2018 Hate Crime Data

Source: osce
Marking the International Day for Tolerance, ODIHR has published its hate crime data for 2018. Find out more here.

The 2018 data contain information provided by participating States, civil society and international organizations. This includes official data reported by 41 states, including disaggregated official hate crime statistics for 25 countries.

The data also include information on hate incidents in 44 participating States, as reported by 178 civil society groups, UNHCR, the International Organization for Migration (IOM) and OSCE missions.

For further information, the press release is available here.

You can find out more about how we collect our data in the Frequently Asked Questions.
Consult the 2018 data here.

Disaggregated incident data

Incident data reported by these sources can be comprehensively searched, filtered and downloaded. This can be done by country, by bias motivation and by type of incident.
You can view all of the incidents reported to ODIHR here.

Key Findings

The infographic below provides an overview of our key findings for 2018.

Antisemitism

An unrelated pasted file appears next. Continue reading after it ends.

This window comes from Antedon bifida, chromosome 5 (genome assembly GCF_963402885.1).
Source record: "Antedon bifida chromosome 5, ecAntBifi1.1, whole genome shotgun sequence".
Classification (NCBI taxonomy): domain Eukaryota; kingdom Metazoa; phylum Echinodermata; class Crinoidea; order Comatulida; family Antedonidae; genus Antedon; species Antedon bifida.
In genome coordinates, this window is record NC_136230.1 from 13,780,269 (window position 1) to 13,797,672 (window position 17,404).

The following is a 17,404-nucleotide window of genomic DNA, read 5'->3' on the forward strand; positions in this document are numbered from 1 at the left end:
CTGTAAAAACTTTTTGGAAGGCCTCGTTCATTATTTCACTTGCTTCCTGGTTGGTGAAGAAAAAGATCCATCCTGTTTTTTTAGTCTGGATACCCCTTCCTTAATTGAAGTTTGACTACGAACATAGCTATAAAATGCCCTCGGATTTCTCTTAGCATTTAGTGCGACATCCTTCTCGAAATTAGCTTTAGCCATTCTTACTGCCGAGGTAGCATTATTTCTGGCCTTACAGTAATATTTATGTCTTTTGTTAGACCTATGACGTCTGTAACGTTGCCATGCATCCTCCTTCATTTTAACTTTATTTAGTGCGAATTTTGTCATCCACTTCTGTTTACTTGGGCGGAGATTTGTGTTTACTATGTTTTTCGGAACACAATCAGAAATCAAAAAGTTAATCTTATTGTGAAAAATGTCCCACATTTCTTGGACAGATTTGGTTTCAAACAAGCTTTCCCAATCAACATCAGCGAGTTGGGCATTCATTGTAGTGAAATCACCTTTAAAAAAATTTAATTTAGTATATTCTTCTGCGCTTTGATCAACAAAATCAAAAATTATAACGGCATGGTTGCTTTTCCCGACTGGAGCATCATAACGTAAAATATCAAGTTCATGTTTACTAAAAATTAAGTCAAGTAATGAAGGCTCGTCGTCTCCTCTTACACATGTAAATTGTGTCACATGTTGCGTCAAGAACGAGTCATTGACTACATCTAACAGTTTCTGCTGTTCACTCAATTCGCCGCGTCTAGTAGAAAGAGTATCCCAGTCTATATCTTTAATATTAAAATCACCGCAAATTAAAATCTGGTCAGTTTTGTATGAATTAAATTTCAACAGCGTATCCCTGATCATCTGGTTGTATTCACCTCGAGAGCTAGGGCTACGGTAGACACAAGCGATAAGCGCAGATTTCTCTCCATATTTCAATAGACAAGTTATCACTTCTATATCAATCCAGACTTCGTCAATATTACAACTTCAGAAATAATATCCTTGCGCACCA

For centuries, Jews were persecuted as a religious minority. In the modern era, antisemitism has emerged as a political ideology that claims Jews control the world and are to be blamed for phenomena such as capitalism and communism. Antisemitism, including the belief that Jews are racially inferior, was the driving force behind the Holocaust. Anti-Semitic narratives, such as blood libel, continue to be heard today. Complex contemporary challenges like the financial crisis or the conflict between Israel and the Palestinians are reduced to placing blame on Jews, drawing on such antisemitic stereotypes and conspiracy theories. Contemporary manifestations of antisemitism also revolve around the Holocaust, with some blaming the Holocaust on Jews or suggesting that Jews focus on this tragedy to gain an advantage. Denying the Holocaust is one way of expressing antisemitism. ODIHR's reporting demonstrates that anti-Semitic hate incidents involve attacks against Jews both on religious and on ethnic grounds. Attempted arson, graffiti on synagogues, assaults on persons wearing religious garments, the desecration of graves and cases of murder have all been reported to ODIHR. Some civil society groups have reported a spike in incidents in connection with the conflict between Israel and the Palestinians, Holocaust remembrance days, and other Nazi-related anniversaries.